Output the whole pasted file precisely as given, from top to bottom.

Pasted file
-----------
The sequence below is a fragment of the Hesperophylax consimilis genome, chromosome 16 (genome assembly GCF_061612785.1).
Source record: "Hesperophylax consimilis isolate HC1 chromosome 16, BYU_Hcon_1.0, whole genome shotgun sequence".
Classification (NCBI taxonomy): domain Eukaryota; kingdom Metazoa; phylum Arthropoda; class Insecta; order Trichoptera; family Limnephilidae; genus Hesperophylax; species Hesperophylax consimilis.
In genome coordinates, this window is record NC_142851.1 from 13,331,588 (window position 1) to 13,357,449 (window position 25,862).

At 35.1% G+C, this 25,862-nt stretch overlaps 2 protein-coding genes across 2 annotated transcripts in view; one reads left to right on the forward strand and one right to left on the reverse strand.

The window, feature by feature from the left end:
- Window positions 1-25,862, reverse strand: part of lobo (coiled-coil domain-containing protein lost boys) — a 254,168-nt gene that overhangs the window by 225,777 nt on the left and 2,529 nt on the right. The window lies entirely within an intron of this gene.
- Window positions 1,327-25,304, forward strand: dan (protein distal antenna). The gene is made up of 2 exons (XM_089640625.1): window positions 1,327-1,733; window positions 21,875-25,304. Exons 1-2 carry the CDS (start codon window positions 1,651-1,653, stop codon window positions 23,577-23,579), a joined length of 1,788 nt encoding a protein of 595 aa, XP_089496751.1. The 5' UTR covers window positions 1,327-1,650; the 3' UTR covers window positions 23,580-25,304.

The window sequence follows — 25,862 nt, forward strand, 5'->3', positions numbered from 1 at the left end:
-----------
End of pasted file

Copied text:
The sequence below is a fragment of the Hesperophylax consimilis genome, chromosome 16 (genome assembly GCF_061612785.1).
Source record: "Hesperophylax consimilis isolate HC1 chromosome 16, BYU_Hcon_1.0, whole genome shotgun sequence".
Classification (NCBI taxonomy): domain Eukaryota; kingdom Metazoa; phylum Arthropoda; class Insecta; order Trichoptera; family Limnephilidae; genus Hesperophylax; species Hesperophylax consimilis.
In genome coordinates, this window is record NC_142851.1 from 13,331,588 (window position 1) to 13,357,449 (window position 25,862).

At 35.1% G+C, this 25,862-nt stretch overlaps 2 protein-coding genes across 2 annotated transcripts in view; one reads left to right on the forward strand and one right to left on the reverse strand.

The window, feature by feature from the left end:
- Window positions 1-25,862, reverse strand: part of lobo (coiled-coil domain-containing protein lost boys) — a 254,168-nt gene that overhangs the window by 225,777 nt on the left and 2,529 nt on the right. The window lies entirely within an intron of this gene.
- Window positions 1,327-25,304, forward strand: dan (protein distal antenna). The gene is made up of 2 exons (XM_089640625.1): window positions 1,327-1,733; window positions 21,875-25,304. Exons 1-2 carry the CDS (start codon window positions 1,651-1,653, stop codon window positions 23,577-23,579), a joined length of 1,788 nt encoding a protein of 595 aa, XP_089496751.1. The 5' UTR covers window positions 1,327-1,650; the 3' UTR covers window positions 23,580-25,304.

The window sequence follows — 25,862 nt, forward strand, 5'->3', positions numbered from 1 at the left end: